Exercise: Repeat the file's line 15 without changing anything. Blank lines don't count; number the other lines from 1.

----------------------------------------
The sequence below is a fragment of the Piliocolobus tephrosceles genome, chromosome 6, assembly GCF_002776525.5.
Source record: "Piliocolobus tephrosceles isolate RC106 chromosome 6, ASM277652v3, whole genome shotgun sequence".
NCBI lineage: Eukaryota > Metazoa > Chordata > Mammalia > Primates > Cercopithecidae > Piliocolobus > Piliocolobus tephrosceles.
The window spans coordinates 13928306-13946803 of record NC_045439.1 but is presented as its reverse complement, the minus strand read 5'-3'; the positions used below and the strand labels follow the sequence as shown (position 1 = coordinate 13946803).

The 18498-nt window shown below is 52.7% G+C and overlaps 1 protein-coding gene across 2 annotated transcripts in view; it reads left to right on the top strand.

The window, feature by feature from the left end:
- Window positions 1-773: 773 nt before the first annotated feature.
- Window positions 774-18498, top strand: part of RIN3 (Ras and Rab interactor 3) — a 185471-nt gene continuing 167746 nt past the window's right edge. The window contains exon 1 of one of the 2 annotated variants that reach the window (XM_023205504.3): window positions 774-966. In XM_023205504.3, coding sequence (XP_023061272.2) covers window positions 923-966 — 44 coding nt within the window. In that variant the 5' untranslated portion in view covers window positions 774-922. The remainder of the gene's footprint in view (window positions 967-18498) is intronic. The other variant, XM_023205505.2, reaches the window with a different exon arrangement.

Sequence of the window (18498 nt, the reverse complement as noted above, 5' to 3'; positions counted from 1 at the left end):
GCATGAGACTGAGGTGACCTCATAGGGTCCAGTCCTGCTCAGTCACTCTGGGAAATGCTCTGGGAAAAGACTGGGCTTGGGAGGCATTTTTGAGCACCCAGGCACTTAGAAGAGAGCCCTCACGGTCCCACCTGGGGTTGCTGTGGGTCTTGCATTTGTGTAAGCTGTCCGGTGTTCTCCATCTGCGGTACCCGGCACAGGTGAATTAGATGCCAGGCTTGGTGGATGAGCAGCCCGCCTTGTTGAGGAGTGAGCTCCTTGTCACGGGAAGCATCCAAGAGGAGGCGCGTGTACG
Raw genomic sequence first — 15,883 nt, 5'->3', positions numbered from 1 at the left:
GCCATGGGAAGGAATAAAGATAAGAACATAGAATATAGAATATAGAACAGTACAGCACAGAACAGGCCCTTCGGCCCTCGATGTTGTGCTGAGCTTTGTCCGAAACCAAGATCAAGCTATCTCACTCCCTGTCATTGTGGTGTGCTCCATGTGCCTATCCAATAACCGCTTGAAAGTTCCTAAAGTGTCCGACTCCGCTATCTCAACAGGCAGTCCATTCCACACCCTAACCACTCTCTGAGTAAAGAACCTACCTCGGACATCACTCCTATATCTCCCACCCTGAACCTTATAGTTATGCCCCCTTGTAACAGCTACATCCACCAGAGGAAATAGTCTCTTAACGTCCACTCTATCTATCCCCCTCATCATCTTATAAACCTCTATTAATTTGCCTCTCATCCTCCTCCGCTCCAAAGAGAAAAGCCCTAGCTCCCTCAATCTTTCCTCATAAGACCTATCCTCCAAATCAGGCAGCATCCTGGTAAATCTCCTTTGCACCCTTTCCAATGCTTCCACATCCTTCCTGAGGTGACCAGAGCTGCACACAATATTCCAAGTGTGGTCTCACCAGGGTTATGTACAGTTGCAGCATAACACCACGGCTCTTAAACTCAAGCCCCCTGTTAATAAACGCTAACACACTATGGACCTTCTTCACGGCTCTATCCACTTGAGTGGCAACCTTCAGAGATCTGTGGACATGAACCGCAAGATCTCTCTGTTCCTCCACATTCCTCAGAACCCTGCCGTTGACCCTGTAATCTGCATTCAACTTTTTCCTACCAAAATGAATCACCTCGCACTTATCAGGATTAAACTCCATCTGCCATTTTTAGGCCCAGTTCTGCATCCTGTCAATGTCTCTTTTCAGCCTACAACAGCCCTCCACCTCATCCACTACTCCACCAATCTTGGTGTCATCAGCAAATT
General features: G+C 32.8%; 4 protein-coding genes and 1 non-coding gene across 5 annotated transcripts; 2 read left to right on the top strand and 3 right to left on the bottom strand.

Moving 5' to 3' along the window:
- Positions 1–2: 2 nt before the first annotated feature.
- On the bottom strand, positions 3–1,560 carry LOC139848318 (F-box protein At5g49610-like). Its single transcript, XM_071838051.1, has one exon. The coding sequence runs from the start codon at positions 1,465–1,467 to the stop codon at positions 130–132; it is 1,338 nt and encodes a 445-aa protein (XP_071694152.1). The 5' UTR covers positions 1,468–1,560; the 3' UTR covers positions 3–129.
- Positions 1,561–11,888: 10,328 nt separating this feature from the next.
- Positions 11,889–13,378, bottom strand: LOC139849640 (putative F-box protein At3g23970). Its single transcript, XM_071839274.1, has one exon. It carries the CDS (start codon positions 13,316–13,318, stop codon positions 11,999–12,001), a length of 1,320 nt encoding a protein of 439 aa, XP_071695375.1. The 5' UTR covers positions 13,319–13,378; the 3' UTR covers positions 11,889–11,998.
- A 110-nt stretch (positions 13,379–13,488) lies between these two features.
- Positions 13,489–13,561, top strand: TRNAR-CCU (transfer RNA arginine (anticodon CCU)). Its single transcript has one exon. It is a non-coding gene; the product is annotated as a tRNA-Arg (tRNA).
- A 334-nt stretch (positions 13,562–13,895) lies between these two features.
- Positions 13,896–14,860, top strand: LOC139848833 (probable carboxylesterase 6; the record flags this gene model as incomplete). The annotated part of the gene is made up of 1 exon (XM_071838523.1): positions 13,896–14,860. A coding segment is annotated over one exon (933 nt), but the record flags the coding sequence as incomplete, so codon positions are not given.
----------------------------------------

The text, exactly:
- Positions 1–2: 2 nt before the first annotated feature.